Struggling to get back in action after a heart attack? Click here to learn more about follow-up cardiac care at NCH.
As wake-up calls go, nothing takes center stage like a heart attack. Each year, about 715,000 Americans have a heart attack, and of those, 525,000 are first-time heart attacks.
Here's the good news: Most heart attack survivors enjoy many more years of normal life. Paul Ruzumna, MD, FACC, chief of cardiology at Northwest Community Healthcare, offers four post-heart-attack tips to help you walk the road to recovery.
Activity – That part about "walking" the road to recovery? Dr. Ruzumna isn't kidding. "In many cases, doctors will recommend that heart attack survivors get more physical activity than before their heart attack," he says. While rest is advisable—Dr. Ruzumna says it takes the heart muscle about eight weeks to heal—exercise will help lower stress and control weight, blood pressure and cholesterol.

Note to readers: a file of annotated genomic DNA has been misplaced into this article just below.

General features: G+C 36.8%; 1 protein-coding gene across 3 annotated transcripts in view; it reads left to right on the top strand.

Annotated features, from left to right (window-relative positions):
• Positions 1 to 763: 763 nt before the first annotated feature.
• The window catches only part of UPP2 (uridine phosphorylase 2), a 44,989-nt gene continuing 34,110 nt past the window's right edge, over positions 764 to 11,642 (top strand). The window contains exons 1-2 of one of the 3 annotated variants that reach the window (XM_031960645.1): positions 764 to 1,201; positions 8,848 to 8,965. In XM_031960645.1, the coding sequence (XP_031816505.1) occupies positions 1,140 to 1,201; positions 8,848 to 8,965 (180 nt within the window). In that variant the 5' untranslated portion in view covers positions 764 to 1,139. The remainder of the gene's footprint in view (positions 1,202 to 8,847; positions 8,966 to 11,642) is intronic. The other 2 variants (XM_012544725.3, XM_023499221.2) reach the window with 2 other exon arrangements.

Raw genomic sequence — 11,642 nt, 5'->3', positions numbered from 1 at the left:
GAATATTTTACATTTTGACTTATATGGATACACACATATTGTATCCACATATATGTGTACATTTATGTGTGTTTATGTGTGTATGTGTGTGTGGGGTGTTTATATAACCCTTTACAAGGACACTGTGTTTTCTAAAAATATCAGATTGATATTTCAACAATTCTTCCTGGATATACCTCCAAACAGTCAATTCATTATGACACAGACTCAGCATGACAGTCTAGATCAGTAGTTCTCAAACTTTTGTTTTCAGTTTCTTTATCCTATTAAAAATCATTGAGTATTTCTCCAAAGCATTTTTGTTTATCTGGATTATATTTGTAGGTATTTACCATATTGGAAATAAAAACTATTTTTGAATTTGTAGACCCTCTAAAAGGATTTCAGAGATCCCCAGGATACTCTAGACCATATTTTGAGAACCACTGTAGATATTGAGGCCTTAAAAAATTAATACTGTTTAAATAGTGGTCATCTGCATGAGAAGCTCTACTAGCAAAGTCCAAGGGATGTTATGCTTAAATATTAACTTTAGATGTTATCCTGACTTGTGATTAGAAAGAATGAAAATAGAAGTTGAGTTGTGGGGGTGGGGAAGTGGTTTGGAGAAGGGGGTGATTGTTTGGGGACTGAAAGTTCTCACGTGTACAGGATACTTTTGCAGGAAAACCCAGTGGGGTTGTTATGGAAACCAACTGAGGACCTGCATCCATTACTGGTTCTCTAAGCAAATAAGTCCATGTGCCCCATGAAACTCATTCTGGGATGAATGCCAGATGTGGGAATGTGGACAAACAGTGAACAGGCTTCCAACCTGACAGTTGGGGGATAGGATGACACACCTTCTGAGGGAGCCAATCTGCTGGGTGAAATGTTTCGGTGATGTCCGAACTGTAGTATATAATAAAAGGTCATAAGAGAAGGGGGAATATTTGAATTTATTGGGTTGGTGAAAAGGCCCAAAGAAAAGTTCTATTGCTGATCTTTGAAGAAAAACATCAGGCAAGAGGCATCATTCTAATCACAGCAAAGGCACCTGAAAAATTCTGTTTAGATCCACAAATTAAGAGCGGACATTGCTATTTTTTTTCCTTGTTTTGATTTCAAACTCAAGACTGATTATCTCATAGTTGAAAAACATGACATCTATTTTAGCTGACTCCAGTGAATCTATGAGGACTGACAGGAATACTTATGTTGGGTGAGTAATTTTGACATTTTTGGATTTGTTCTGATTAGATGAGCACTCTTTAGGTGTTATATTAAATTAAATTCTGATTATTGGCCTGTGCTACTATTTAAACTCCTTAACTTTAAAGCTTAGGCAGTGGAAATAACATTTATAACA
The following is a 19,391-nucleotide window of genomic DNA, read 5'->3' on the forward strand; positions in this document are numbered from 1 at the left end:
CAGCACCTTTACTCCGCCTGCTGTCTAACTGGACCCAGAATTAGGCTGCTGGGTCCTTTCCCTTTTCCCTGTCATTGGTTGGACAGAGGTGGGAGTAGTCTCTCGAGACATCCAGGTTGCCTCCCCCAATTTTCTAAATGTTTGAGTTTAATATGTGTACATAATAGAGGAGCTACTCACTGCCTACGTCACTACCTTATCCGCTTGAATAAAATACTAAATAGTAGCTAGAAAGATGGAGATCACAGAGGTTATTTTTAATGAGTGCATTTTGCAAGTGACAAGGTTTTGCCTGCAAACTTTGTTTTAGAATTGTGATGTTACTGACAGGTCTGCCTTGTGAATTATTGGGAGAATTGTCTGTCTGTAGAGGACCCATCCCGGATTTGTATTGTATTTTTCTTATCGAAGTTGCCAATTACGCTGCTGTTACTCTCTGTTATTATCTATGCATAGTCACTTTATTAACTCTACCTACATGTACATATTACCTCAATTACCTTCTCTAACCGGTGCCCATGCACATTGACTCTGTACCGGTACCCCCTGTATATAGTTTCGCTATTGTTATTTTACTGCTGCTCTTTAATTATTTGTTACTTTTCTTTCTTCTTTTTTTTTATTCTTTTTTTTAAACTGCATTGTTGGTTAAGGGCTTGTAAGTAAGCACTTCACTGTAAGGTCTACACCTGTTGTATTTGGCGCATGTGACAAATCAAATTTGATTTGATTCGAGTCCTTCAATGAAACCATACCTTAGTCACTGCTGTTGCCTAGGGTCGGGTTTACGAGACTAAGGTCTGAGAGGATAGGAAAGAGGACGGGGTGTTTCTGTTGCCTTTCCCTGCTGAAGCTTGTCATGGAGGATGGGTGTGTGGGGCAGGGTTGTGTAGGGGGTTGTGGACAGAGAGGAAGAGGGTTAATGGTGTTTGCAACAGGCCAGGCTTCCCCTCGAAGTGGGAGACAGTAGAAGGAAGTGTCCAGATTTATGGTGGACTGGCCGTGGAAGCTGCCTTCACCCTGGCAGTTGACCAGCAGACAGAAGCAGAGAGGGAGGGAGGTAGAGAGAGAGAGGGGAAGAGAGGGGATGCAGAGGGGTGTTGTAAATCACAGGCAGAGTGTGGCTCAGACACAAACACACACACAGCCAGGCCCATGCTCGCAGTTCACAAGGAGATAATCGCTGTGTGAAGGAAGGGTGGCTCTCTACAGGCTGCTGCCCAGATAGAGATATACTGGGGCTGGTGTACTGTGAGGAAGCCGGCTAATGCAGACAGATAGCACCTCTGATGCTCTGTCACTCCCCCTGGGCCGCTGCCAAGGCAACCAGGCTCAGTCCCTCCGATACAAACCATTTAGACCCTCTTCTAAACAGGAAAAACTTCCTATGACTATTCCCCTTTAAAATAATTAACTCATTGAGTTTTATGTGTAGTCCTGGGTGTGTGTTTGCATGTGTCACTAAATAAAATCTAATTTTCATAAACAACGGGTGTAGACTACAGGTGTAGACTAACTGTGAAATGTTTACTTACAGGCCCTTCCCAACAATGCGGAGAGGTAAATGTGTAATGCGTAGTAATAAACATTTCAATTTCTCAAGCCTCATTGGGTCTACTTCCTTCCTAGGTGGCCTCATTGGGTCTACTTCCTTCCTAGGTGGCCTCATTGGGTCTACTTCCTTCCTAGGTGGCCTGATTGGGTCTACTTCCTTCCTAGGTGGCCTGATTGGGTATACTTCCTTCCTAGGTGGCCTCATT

Balance – "At first, every twinge in the chest triggers fear," according to Dr. Ruzumna, "and that's understandable." But it's important to find balance—and to tell your doctor if anxiety or depression lingers. "There's a balance between patients becoming more aware of their bodies and feeling fear that anything in the chest is another heart attack," he says.
Take heart in knowing this: Most patients avoid repeat heart attacks by making lifestyle changes and taking medications to lower risk factors, Dr. Ruzumna says.
Cardiac rehab – Studies show that cardiac rehabilitation saves lives. In NCH's cardiac rehab program, patients exercise in a supervised setting. "With supervised exercise, patients regain confidence in being able to push themselves—to work up a sweat—without causing another heart attack," Dr. Ruzumna says.
Diet – Dietary changes can help control weight and lower blood pressure and cholesterol. Through programs such as cardiac rehab, Dr. Ruzumna encourages patients to set long-term diet and weight-management goals. "Recovery from a heart attack is a marathon, not a sprint. The good news is, most people return to a very normal life after a heart attack. In some cases, it's a healthier life with a better diet and more activity than before."